Everyone is still buzzing about the Jussie Smollett "he was attacked, no he wasn't attacked" saga. That will play out in court. Sadly, Robin Roberts is now in the court of public opinion. She was the first national TV reporter to sit down with Smollett. When the story took a twist, Roberts was deemed a pawn and a poor journalist; she is neither.
Here comes a remedial course in TV: The journalist does not get to pick the guests. If they did, everyone's parent, out-of-work boyfriend and spouse would get on the show. It is the producer who decides who gets to be on the show. Every news talk show was vying for Smollett after the alleged attack. It was a big get, and ABC got it. The producer tells the talent. Even during an interview, the producer has control. That thing stuck in the on-air person's ear is not a hearing aid. Directions are being sent into their dear little ear.
Of course, the on-air person also asks questions they may have, which hopefully match questions the viewers have. My favorite "they were not listening to the producer" moment happened when I was on Regis Philbin when he was coupled with Sandy Hill. Ed Asner (who played Lou Grant) was a guest. A guilt expert was also on. On-air, Asner told Hill it was interesting that there was a guilt counselor on the show. He explained he spent much of his life feeling guilty. He opened the door. So the next question should have been, "What do you feel guilty about?" Our intrepid reporter followed up with, "How much are you like Lou Grant?" Questions like this may be one reason Hill was pink-slipped.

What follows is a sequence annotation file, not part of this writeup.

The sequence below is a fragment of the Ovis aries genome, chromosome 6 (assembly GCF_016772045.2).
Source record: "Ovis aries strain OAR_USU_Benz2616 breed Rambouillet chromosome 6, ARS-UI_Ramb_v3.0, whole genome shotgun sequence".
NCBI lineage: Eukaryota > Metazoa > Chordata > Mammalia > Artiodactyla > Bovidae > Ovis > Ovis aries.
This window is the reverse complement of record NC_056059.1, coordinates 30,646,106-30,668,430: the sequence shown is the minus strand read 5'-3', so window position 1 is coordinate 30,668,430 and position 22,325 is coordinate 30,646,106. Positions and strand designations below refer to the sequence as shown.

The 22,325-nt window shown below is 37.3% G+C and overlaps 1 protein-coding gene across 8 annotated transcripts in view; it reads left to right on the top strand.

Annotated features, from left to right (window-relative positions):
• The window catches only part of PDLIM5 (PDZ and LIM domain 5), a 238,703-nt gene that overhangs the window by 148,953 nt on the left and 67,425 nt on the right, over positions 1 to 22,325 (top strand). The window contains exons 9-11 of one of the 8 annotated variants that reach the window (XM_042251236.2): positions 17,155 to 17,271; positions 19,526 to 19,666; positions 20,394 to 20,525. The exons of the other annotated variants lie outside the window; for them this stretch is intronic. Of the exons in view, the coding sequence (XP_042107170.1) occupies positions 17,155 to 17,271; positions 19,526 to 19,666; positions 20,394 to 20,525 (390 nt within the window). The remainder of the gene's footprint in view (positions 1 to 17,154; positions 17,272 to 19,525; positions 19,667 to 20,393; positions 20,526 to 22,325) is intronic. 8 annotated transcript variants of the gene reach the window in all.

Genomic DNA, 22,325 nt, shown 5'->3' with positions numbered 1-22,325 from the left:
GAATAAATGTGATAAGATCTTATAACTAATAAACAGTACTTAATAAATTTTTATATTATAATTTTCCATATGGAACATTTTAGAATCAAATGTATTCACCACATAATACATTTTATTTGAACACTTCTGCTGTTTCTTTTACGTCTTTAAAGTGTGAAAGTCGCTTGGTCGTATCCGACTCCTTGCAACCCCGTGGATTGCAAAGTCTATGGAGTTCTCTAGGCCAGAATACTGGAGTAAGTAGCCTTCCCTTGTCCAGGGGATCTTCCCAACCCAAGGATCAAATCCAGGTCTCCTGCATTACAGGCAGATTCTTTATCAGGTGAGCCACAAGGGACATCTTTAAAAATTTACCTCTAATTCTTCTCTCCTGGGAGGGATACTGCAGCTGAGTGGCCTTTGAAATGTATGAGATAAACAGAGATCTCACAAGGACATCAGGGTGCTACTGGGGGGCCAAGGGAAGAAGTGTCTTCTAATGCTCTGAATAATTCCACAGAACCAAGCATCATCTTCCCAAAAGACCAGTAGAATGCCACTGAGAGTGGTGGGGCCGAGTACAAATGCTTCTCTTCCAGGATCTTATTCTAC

It's finger-crossing time for fans of "All My Children" and "One Life to Live." Karey Burke, the president of ABC Entertainment, hinted there may be more children and more than one life to live. She says the network is very pleased with the ratings for "General Hospital." Asked if the two beloved soaps might return, she said it is possible. Except for "The Chew," none of the shows that replaced the sudsers has done anything in the ratings. This all-day, every day expansion of "Good Morning America" has not been a winner. Its highest-rated episode was the "All My Children" reunion. People still love and miss the two departed ABC soaps.
When the alphabet network canceled the shows, Prospect Park Productions bought them to show online — a total bust. Streaming then was not the thing it is now. Prospect Park cut the shows. They retained the rights to the characters. Last year, a judge gave the rights back to ABC. That allows the shows to be rebooted. Hopefully, we will get to tune in soon.
To find out more about Lynda Hirsch and read features by other Creators Syndicate writers and cartoonists, visit the Creators Syndicate website at www.creators.com.